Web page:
Welcome to Waypoint's Pantheon of Games, a celebration of our favorite games, a re-imagining of the year's best characters, and an exploration of the 2017's most significant trends.
By now, you’ve probably read a bunch of pieces about how fantastic 2017 has been for games. I’m here to tell you that not only were so many games very good, a non-zero number of them were also very queer.
It’s not like we’re there yet, or anything close—queer men, and especially queer men of color, are still ridiculously underrepresented in games. But I found a great deal of meaning in the queer characters who showed up this year. That includes the first big-budget queer women of color protagonists, the sexy Dream Daddies of Maple Bay, a Life is Strange game that finally embraces its queer themes all the way, and every single person in Butterfly Soup.
Arkane gave us not one, but two games with queer women of color protagonists, in Prey and Dishonored: Death of the Outsider. These are both fantastic games beyond that fact (both in my personal top three), both immersive sims with excellent ideas how to evolve the genre.
To my memory, Prey is actually the very first game with the murky-but-still-somewhat-useful AAA label that explicitly has a queer woman of color protagonist. (That is, if you play as a woman.) And itwas directly inspired by Gone Home in several aspects of its story, with a very cute romance subplot between NPCs, and lady Morgan has a satisfying plot regarding ex-girlfriend Mikhaila.
Death of the Outsider, meanwhile, is a distilled, shorter Dishonored game with all of the things that make that series great—incredible level design, interesting powers to use and test against that design—and this time, a fascinating, complex, and queer protagonist in Billie Lurk. You can read more about Billie this week in an upcoming story about her role as an arbiter of justice.
Tacoma (disclaimer: I'm friendly with the game's Creative Director) also featured some rad space lesbians, in power couple Natali and Roberta, who shared one of the cutest queer spaceship moments that I may or may not have replayed a few times. It also featured Andrew Dagyab, a queer dude stuck in a job at one megacorp, looking for the best way to support his husband and child back home.
I’m not going to give Life is Strange: Before the Storm a pass for its use of scab labor. But, it did finally give fans of the first game the full gay treatment (should you choose to play that way), with a believably awkward, exciting, terrifying relationship between its main characters. It really captures teenage romance and the weird-as-hell feelings that accompany it beautifully,
I cannot forget the daddies. The sexy daddies of dating game Dream Daddy came from all walks of life, but all of the characters were dudes who cared deeply about their kids (dads), and handsome devils (daddies) looking for something a little more exciting to do in the sleepy town of Maple Bay. Visual novels with queer characters are nothing new—but the daddies enjoyed some crossover buzz this year.
Frequent contributor Kate Gray enjoyed Dream Daddy for its wholesomeness, and Patrick (Waypoint’s official and only dad) played the game and praised its writing, enjoying the humor and inclusive nature of Game Grump’s dating sim:
“And though I'm a straight white man who can't claim to know much about the ins and outs of queer relationships, Dream Daddy never feels condescending or hateful. It's touching, treats its characters like human beings, and goes out of its way to represent all sorts of situations, whether it's someone currently in a (troubled) marriage with a woman, a whiskey-slinging loner with a penchant for aggressive moves, or a recently divorced father of three trying to figure out if there's time to make relationships anymore. Some are black, some are white. Some are big, some are small. One might be trans.”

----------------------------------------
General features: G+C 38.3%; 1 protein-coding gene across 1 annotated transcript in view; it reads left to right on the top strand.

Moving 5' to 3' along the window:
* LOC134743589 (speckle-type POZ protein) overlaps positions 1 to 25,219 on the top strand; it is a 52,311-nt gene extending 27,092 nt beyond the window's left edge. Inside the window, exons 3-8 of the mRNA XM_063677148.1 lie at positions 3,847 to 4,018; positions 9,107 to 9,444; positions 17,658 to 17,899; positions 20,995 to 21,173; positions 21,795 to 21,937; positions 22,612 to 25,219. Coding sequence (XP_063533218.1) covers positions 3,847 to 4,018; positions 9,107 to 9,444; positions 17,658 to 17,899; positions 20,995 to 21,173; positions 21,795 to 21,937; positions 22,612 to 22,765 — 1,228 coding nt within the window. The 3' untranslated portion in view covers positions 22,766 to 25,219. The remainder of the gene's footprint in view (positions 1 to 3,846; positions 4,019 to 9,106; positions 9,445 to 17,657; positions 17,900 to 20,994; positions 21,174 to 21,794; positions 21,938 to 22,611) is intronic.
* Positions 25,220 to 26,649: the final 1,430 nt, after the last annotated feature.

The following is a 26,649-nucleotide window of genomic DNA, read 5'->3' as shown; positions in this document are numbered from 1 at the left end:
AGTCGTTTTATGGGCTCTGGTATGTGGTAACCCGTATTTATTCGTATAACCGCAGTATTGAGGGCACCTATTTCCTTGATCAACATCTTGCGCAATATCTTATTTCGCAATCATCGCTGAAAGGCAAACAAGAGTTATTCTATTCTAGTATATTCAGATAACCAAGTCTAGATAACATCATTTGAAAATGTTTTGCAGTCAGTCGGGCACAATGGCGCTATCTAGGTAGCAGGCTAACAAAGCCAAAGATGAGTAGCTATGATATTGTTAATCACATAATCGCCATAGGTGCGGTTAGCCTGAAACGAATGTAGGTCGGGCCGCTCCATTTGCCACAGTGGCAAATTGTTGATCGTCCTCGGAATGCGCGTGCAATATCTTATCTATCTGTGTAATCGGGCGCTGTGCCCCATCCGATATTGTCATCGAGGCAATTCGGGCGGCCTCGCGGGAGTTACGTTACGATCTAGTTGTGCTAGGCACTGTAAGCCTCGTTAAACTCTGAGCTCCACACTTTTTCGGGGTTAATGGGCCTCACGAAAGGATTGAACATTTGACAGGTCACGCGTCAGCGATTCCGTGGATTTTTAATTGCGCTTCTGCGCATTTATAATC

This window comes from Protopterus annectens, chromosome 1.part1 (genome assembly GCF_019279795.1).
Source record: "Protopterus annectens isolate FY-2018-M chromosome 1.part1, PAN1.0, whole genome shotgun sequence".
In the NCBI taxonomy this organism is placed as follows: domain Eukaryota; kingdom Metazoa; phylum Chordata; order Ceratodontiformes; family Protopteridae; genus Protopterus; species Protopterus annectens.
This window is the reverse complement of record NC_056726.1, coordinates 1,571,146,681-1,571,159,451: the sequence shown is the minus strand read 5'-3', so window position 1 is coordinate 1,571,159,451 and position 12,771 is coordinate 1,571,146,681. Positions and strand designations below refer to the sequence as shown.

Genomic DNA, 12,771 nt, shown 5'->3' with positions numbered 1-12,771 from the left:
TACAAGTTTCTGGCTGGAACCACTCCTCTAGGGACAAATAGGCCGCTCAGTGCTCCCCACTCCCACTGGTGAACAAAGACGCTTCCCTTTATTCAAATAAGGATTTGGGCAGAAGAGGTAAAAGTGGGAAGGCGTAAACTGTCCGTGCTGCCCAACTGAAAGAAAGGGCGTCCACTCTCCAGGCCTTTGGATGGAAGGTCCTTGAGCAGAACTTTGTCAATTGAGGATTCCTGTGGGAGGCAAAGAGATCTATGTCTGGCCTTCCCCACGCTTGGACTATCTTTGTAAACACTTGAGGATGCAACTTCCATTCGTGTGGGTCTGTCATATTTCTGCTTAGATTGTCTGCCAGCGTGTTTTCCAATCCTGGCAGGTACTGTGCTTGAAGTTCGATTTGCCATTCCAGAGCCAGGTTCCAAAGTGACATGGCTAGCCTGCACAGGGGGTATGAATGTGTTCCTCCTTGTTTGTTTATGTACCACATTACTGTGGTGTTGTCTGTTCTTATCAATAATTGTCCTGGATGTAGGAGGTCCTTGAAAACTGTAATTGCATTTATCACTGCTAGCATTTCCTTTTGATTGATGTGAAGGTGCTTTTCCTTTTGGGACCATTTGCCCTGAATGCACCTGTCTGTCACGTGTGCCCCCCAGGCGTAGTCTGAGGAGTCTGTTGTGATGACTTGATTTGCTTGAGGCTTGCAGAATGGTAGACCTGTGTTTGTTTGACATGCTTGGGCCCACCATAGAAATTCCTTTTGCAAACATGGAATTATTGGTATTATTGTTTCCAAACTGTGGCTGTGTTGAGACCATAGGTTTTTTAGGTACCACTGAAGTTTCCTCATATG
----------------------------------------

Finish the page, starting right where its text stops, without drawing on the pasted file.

This isn’t to say that the game was dreamy for everyone" Paste’s Kenneth Shephard had some issues with the game’s portrayal of romance among men, and it's a sharp reminder of how far we still need to go when it comes to representation.
Then, there’s Butterfly Soup. This is the funniest, most touching experience I had with a game this year, the story of four young queer Asian-American women who love each other—and the sport of baseball. They play ball, they fall in love, they deal with difficult family situations, and they struggle to live authentically against the backdrop of the hateful Proposition 8 campaign in California—which successfully banned equal marriage in the state for several years.
I don’t want to hype it up too much, but I think it’s also extremely funny.
I don’t want to say “and that’s it,” because, of course, there were more games with queer characters—particularly in smaller and more personal spaces. But LGBTQ characters are still a tiny little minority in the sea of bigger games that dominate the conversation in the game industry.
I’d argue, though, that their presence meant something. To me, and I’d be willing to bet I’m not alone in this.
I’m going to borrow the words of Katherine Cross here (with a disclosure, she’s a personal friend), from her GaymerX East remarks this year, on the importance of community and making art to the practice of hope in difficult times.
“The love in this space, the affirmation, the capital C Community—that is true. It's a glimpse of a world we know is possible, and you must hold fast to that truth, to what you know in your heart amid all the noise and infighting and horizontal hostility that you know is there. Cut through the haze to the core of love and truth and self knowledge that we see here today. That is why you do it. Whether it is making games, drawing art, writing, or organizing conventions like this. Or even simply showing up."
These characters—in larger games and smaller—gave me a little bit of hope this year. They helped me to show up.